Alternative explanation to the feel-good hypothesis of a special link with West Wales: slaves/prisoners brought the stones to the site, who were then sacrificed to consecrate the holy place.

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      • The bodies in this case were about 3,000 years old. The Welsh bluestones arrived more like 5,000 years ago I think. So it looks like Stonehenge was an active religious site for at least as long as e.g. Church of the Holy Sepulchre.

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          • They might have been expats, might have been saints or VIPs whose station in life merited transporting their bodies for burial at Stonehenge. Maybe they were like the officials from around the Catholic world who go to live and work in Rome…

            If they were expats, they likely moved as adults, if I understand right – the strontium isotope analysis matches the isotope ratio in the bones to the ratio in the soil where their food was grown.

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        • I was confused by the reporting, so I looked at the paper last night.

          As I understand it, there were 25 remains in one of 56 holes inside the stone circle. Carbon-dating places the remains at various times between 3180 BC and 2380 BC, meaning that the earliest remains could have even preceded the bluestones, or at the least the remains reflect a long expanse during different stages of the development of the site.

          Fifteen of the remains are local, having lived within 15 miles of the site. Ten of the remains are not local and would have lived in areas of Western Britain with older rock formation, including Western Wales. The connection to the area where the bluestones originated makes Western Wales the most likely, but there is another connection I can see. The areas with the older rock formation coincide with the areas along the Irish Sea fringe with stone circle monuments. What if Stonehenge were the center of a large network of pagan worship in which local priests had the right to be buried in the Stonehenge? The non-local remains could be from Cornwall, Northern England, Scotland, and even Ireland.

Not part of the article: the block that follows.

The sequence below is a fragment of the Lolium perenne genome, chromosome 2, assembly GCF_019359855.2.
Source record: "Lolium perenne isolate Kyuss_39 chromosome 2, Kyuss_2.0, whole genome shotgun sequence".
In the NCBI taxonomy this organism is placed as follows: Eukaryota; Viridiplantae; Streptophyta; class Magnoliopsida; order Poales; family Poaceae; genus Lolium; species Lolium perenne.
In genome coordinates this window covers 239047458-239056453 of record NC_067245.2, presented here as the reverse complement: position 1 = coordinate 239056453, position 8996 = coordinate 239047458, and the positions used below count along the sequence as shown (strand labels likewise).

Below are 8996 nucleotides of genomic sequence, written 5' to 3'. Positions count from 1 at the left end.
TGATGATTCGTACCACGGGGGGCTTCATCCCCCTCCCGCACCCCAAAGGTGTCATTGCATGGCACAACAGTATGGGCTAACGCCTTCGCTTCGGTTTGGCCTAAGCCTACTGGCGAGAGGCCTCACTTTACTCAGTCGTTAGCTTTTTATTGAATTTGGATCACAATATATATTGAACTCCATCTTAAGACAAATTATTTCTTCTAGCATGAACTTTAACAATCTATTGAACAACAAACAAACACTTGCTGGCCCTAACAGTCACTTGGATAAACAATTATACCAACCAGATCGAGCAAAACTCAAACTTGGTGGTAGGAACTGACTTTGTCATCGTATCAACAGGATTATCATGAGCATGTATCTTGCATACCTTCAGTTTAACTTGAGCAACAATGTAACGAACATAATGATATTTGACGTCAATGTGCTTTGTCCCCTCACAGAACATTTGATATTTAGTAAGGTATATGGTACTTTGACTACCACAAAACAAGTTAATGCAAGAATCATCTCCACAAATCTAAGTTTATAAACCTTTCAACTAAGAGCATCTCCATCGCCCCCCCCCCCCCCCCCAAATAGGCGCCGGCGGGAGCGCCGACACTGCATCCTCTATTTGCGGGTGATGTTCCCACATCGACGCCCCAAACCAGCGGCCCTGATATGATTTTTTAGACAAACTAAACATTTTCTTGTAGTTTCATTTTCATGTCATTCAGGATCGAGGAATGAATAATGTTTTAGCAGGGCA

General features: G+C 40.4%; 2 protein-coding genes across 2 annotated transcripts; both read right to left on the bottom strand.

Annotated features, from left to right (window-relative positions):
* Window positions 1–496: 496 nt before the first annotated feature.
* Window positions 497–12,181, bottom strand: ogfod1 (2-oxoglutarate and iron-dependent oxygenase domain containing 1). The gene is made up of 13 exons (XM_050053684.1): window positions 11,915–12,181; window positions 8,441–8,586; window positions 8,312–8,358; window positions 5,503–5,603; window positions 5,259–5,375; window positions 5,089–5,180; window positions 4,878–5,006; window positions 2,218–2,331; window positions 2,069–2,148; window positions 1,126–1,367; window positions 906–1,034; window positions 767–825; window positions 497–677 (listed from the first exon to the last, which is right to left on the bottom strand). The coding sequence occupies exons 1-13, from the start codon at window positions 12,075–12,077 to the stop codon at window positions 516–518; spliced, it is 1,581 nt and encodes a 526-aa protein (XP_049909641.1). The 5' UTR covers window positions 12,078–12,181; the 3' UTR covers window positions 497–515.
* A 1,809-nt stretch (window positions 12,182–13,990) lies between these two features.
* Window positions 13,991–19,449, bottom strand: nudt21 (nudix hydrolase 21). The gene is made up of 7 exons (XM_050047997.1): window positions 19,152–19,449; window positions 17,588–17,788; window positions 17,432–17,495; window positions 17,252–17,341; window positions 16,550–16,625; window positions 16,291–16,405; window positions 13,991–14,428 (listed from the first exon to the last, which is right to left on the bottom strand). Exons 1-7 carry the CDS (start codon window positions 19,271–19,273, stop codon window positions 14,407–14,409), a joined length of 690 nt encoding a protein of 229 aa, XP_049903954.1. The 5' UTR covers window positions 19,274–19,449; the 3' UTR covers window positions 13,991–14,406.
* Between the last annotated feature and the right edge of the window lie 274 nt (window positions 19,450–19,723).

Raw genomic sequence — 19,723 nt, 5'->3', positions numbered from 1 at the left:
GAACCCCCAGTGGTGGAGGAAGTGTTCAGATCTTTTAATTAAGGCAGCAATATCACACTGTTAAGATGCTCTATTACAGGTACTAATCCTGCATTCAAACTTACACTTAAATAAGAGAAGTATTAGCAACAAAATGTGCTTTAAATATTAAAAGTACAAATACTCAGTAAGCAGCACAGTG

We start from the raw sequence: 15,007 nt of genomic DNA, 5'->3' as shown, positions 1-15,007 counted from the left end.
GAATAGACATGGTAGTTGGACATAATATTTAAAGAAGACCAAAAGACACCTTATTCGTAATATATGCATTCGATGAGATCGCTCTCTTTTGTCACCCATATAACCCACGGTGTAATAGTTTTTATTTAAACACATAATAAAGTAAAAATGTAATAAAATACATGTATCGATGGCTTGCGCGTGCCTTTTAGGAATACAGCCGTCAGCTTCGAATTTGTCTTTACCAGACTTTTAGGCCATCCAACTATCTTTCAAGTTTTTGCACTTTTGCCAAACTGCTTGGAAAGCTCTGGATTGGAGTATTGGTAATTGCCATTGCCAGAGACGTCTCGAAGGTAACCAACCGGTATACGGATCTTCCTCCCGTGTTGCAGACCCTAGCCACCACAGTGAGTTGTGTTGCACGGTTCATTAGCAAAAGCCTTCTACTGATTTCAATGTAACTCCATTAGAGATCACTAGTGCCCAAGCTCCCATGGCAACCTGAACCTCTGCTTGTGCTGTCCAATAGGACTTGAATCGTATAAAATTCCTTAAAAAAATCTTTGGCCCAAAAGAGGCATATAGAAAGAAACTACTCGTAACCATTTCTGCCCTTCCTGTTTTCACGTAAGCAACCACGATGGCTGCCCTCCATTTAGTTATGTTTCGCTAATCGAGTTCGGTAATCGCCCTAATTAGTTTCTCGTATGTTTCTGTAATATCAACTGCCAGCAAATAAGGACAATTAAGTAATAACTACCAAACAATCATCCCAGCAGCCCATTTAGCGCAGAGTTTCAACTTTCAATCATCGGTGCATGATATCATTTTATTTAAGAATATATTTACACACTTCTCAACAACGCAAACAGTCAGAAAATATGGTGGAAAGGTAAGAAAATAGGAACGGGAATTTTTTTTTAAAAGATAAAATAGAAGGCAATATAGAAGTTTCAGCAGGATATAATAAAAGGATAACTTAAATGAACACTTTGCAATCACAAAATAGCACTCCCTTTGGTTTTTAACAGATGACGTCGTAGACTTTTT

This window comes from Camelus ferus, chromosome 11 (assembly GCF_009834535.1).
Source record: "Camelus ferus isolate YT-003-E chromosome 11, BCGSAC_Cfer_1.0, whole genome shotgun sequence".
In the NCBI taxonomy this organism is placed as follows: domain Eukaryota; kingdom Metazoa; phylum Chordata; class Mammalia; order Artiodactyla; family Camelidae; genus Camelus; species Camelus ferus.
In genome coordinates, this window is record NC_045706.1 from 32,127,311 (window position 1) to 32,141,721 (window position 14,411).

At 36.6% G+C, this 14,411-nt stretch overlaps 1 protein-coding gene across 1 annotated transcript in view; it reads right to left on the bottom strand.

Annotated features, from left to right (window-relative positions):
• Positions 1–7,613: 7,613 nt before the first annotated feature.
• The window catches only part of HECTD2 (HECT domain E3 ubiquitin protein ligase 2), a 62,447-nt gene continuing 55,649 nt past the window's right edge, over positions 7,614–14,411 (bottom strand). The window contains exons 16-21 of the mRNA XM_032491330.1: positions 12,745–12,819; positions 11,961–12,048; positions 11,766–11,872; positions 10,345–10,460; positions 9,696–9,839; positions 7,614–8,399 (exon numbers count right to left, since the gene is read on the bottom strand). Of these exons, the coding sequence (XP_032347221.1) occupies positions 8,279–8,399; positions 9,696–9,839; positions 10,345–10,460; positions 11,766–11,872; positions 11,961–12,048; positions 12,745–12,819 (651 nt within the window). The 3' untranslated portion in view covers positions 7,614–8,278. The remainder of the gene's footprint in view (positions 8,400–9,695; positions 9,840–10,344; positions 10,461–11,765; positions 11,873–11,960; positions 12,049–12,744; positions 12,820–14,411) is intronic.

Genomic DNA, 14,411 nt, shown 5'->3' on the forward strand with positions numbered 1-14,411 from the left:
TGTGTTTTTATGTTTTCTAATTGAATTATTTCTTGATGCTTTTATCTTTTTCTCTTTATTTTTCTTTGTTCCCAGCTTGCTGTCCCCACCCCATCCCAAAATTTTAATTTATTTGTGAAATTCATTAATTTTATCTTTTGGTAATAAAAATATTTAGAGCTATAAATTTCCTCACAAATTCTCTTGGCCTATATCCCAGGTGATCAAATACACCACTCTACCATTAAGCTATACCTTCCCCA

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  3. In “roll hard left and die” news, the NYT has announced their commitment to continuing to lie in the bed they shat by hiring an editor with a history of truly vile racist hate speech.

    As far as I can tell, their editorial policy is that racist invective is okay as long as at least two members of the race you want to criticize were rude to you.

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    • Well, put yourself in the NYT’s shoes. You’re trying to be the Paper of Record. You believe your mission is to be the Paper of Record. Our times are defined by myriad expressions of racism: identity-based prejudice, structural race dominance, ethnonationalism, White Christian revanchism, race-identity deconstruction, race-based kyriarchies… [deep inhale] … So how do you give voice to *all* the expressions of racism without pissing other racists off? Can’t be done. They’re doing their best, but The Official Record Of Our Time will necessarily be incomplete.